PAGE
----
AMT: “Really raw.”

“Yeah, absolutely. You don't forget. And my husband was luckily able to, he works in London. He was able to get the first train over and come and pick up the pieces and I just remember that day just lying on the sofa together holding each other. Yeah, really a very sad moment in my life.”

Meanwhile, she had to tell her manager what had happened.

 “I'd actually been very open with my boss about the IVF journey that we were on. I told him that afternoon because he knew I was going to a scan that day because I'd asked to work from home. I said, sadly it was a miscarriage, and he immediately says, don't come to work for the next week or so. So I did. I was able to take that time off which was incredibly valuable time for me and my husband to heal and to move through it.”

AM-T: “Yeah, no I can imagine and that’s so different from a lot of the posts I go on Facebook when I first posted about the idea of doing an episode on this topic. So many of the other posts were about people who hadn’t told anyone at work let alone their boss that they were pregnant. So when the miscarriage happened they’re going through all this but they’re completely covering up and most people weren’t taking any time off, either.” 

“Yeah, I think I'm extremely fortunate to have to work in an amazing organization with an incredibly supportive and open boss, maybe because of the nature of the work that we do we're about the right to work, and it is so important for people with disabilities, chronic disabilities like multiple sclerosis, that we like to practice what we preach. So my boss is a great believer in having that flexibility and the respect of the staff, to trust us. You know when we need that time we will come back and we'll be more loyal maybe, as a result.”

But even though her boss knew what was going on, she was a boss herself. And she hadn’t told anyone on her team about this aspect of her life.   

“I remember Googling what to say when you experience a miscarriage at work. And all the advice was all about what do you tell your manager. And I'd already moved beyond that and I was very open with my manager, which was a great support. But I found absolutely nothing or no advice anywhere on what to do about people you actually manage. So that left me in a quandary as well and I actually decided not to tell my team, and my boss let them know I was unwell but I was fine and I'd be coming back to work when I was ready, and left it a little vague which…I don't know.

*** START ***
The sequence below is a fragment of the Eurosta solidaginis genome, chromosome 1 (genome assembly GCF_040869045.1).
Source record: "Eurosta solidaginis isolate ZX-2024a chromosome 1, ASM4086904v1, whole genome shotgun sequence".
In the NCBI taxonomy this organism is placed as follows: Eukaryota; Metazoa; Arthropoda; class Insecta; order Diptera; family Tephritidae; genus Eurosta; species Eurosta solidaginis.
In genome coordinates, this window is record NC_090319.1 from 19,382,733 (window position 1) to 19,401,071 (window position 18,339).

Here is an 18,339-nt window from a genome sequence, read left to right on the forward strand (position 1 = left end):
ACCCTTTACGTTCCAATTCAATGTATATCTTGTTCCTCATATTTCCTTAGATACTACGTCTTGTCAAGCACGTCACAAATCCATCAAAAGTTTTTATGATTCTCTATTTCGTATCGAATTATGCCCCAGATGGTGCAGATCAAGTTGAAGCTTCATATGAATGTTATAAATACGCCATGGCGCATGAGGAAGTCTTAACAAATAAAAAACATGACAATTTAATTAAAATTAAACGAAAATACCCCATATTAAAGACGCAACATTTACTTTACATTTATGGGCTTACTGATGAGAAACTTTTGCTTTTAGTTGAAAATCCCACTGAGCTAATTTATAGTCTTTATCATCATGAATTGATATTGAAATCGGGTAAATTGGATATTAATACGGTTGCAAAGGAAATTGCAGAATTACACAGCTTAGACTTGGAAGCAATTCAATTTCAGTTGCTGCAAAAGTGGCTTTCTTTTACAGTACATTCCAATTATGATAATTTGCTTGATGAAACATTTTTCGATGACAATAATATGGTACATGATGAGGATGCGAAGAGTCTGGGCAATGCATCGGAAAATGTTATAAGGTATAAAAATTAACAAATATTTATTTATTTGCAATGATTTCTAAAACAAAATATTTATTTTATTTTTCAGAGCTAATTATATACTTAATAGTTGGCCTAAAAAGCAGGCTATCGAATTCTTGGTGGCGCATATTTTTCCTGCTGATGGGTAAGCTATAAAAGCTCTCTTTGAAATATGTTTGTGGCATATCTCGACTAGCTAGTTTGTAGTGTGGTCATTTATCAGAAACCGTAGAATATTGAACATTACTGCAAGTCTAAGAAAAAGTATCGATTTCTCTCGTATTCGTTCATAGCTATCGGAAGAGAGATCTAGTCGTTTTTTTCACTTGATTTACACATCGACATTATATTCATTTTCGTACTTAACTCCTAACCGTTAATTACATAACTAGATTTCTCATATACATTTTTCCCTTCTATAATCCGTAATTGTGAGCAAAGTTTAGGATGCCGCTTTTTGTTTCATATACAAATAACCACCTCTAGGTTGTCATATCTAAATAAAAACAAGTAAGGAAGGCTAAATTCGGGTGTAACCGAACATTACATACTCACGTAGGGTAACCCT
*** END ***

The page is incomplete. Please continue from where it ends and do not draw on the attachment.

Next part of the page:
I sort of struggled with it at the time, and for several months afterwards what the right thing to do was. I'd actually gone on a senior management training course and that was a great, actually a great opportunity to be in a safe space to talk about miscarriage and my work and my career and my hopes for a baby in the future. The hope to get back on the IVF train as soon as possible, in a safe environment amongst peers and amongst other senior managers to work through this challenge together - and they all advised me to tell my team as well.”

But Ceri still wasn’t sure.

“…and I thought I'll go out for breakfast with them and if it feels right to tell them, I'll tell them. And if it doesn't, I won't. And one of those situations I started to say, I said, I'd like to tell you about why I was off work for two weeks, and they said, ‘you know what Ceri, you don't have to tell me, that's your private situation. I respect that you've had some difficult times recently and I'm here for you if you want to, but you don't need to go into it. Let's move on and know that I'm here and I can pick up the pieces if you want me to do that.’

So a really interesting response, and he was a male colleague and the other team member I ended up telling her and she was amazingly supportive and yeah, it was very freeing to do that, but it then didn't feel I needed to tell anyone else, and it's just personal. I had to follow my heart what felt right.”

And meanwhile she says she just kept working, kept achieving her goals at the office…